The Formula Conundrum
The Right Stuff
When and Why to Try Soy
Suzette Bilotti, a first-time mother from Kenosha, Wis.,
switched her son, Nico, to a soy formula at 9 weeks to help quell problems with
gas and spitting up (called gastroesophageal reflux). "A couple of my
girlfriends who fed all their kids soy said it made a world of difference, and
they told me that may be the reason he's so fussy," says Bilotti.
The truth is, there's little evidence to support that theory.
"The data show that very few of these babies actually have true intolerance
to proteins, though some do," says Cochran. In addition, only about 1-3% of
all infant reflux problems are related to food allergies.
A better, nonmedical reason to use soy formula is because you
want to raise your child vegetarian. For a full-term infant, soy protein-based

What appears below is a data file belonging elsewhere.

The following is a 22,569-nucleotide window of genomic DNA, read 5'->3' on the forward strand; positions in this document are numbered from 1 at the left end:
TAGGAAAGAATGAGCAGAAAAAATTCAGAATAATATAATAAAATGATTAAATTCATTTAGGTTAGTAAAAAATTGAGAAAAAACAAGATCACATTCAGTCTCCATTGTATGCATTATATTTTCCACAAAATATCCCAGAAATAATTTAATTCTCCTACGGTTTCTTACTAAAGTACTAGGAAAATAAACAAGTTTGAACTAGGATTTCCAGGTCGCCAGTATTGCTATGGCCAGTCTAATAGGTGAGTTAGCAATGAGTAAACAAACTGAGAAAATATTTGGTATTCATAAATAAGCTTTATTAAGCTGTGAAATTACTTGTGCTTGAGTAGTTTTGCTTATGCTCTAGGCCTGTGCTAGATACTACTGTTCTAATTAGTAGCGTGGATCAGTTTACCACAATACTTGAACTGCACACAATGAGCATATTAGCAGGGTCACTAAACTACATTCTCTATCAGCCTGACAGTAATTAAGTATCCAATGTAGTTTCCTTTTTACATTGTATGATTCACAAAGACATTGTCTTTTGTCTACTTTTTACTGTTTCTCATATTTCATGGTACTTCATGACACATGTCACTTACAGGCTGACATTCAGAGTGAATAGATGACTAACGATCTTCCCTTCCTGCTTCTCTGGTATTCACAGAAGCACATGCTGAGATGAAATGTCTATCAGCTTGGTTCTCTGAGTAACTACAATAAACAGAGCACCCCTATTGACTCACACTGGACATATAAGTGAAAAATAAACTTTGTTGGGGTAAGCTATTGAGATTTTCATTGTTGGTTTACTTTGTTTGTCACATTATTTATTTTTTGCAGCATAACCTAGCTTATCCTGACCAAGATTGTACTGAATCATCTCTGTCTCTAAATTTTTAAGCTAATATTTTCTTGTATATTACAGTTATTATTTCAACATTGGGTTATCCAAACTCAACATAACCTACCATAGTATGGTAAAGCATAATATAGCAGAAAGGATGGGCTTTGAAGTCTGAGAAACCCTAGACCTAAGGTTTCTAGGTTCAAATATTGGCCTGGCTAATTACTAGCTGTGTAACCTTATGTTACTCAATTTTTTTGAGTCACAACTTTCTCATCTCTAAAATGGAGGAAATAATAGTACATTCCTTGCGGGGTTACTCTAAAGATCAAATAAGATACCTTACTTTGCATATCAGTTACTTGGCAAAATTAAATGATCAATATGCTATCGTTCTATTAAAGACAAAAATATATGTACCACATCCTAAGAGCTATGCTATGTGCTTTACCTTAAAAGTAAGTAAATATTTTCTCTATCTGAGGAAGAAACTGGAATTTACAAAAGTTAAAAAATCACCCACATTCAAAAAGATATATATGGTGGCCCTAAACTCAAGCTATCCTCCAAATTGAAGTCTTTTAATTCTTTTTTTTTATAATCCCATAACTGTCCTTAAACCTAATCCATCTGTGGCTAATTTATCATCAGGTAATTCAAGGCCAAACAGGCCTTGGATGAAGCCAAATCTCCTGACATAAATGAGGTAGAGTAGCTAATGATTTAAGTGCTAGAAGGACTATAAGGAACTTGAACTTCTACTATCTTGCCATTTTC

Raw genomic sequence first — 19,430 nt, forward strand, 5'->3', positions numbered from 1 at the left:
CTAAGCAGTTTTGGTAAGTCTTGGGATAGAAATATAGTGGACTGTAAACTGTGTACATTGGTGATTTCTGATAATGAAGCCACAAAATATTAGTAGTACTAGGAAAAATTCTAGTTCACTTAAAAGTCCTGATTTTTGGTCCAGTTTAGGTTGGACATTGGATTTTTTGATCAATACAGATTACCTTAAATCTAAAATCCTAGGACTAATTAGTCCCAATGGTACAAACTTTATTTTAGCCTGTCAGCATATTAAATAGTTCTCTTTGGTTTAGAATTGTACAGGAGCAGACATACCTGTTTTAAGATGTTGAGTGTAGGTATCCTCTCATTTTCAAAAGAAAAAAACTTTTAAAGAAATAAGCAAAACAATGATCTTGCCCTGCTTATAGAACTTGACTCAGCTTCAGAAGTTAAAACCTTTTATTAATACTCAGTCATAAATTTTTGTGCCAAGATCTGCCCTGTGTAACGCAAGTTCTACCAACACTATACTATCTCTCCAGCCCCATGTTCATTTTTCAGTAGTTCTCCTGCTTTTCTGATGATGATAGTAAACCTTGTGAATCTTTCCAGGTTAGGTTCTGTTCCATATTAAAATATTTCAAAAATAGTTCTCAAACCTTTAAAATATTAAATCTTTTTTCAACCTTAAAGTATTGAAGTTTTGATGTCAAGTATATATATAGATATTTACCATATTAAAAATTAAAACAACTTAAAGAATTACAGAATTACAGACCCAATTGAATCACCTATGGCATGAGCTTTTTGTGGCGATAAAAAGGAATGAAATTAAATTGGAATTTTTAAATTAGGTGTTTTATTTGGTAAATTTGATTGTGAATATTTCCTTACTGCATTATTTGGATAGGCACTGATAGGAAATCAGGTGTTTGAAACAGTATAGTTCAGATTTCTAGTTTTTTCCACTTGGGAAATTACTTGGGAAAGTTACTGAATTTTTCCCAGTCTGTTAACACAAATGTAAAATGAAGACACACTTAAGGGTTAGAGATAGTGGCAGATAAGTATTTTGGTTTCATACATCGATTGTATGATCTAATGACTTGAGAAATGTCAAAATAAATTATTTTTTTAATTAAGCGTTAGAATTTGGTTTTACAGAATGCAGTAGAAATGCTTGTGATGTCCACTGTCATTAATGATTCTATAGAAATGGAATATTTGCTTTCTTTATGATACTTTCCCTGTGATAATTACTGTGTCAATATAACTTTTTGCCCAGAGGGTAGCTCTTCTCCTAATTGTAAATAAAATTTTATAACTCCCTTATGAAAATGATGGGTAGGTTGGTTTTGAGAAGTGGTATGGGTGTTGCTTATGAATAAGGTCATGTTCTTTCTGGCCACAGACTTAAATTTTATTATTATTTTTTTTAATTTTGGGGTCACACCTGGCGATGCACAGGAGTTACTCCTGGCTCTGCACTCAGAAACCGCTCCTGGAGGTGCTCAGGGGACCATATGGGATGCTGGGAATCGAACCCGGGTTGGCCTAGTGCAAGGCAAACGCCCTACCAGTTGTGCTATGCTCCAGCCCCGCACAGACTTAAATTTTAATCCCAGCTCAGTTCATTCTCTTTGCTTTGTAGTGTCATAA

formula, which contains no animal products, is a perfectly acceptable
alternative. "Soy formula is nutritionally complete," says Cochran,
"so I have no reservations about using it."
Since soy doesn't contain lactose -- the sugar found in milk --
it's also a good choice for infants with lactose intolerance, although this
condition is rare among babies. The AAP also recommends soy protein-based
formulas when a baby has:
- Problems metabolizing galactose (one of two sugars that make up
- A temporary deficiency of lactase, an intestinal enzyme that breaks down
lactose, following an intestinal infection.
Doctors recommend against using soy for infants recovering from
infant nutrition firm Mead Johnson announced a new baby formula
is about to hit the market. The product features special ingredients: natural
components found in breast milk that the company says have been FDA-recognized
for use in baby formula. Mead Johnson is a WebMD sponsor.
The ingredients -- called DHA and ARA -- are fatty acids that
are important to a baby's developing eyes and brain. Mead Johnson says its
product is the first in the U.S. to include them.
Doctors say a mother's breast milk is still the best nutrition
for your baby. This product is not meant to replace breast milk, but to come
closer to the real thing for women who cannot breastfeed or prefer to feed
their babies from a bottle.